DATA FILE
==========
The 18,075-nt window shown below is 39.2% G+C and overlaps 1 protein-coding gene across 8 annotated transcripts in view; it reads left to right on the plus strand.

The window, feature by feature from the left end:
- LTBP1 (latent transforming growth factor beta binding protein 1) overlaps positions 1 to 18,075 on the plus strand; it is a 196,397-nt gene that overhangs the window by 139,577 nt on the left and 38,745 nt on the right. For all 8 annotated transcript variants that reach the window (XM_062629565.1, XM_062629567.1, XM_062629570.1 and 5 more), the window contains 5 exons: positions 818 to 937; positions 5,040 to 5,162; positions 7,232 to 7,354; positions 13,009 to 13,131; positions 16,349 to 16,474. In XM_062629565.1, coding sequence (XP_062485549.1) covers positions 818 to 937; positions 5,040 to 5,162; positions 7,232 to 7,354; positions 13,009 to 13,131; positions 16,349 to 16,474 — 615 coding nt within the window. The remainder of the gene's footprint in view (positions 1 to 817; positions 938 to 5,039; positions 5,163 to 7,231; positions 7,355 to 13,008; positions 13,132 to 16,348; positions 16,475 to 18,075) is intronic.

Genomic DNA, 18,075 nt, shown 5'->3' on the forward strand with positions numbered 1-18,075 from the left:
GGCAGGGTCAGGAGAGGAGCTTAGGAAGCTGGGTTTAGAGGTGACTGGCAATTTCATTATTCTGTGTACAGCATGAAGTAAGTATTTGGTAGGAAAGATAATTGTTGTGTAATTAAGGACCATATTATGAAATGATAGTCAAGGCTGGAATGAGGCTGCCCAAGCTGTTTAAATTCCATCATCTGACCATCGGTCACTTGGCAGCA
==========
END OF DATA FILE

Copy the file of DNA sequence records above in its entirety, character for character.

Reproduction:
The 18,075-nt window shown below is 39.2% G+C and overlaps 1 protein-coding gene across 8 annotated transcripts in view; it reads left to right on the plus strand.

The window, feature by feature from the left end:
- LTBP1 (latent transforming growth factor beta binding protein 1) overlaps positions 1 to 18,075 on the plus strand; it is a 196,397-nt gene that overhangs the window by 139,577 nt on the left and 38,745 nt on the right. For all 8 annotated transcript variants that reach the window (XM_062629565.1, XM_062629567.1, XM_062629570.1 and 5 more), the window contains 5 exons: positions 818 to 937; positions 5,040 to 5,162; positions 7,232 to 7,354; positions 13,009 to 13,131; positions 16,349 to 16,474. In XM_062629565.1, coding sequence (XP_062485549.1) covers positions 818 to 937; positions 5,040 to 5,162; positions 7,232 to 7,354; positions 13,009 to 13,131; positions 16,349 to 16,474 — 615 coding nt within the window. The remainder of the gene's footprint in view (positions 1 to 817; positions 938 to 5,039; positions 5,163 to 7,231; positions 7,355 to 13,008; positions 13,132 to 16,348; positions 16,475 to 18,075) is intronic.

Genomic DNA, 18,075 nt, shown 5'->3' on the forward strand with positions numbered 1-18,075 from the left:
GGCAGGGTCAGGAGAGGAGCTTAGGAAGCTGGGTTTAGAGGTGACTGGCAATTTCATTATTCTGTGTACAGCATGAAGTAAGTATTTGGTAGGAAAGATAATTGTTGTGTAATTAAGGACCATATTATGAAATGATAGTCAAGGCTGGAATGAGGCTGCCCAAGCTGTTTAAATTCCATCATCTGACCATCGGTCACTTGGCAGCA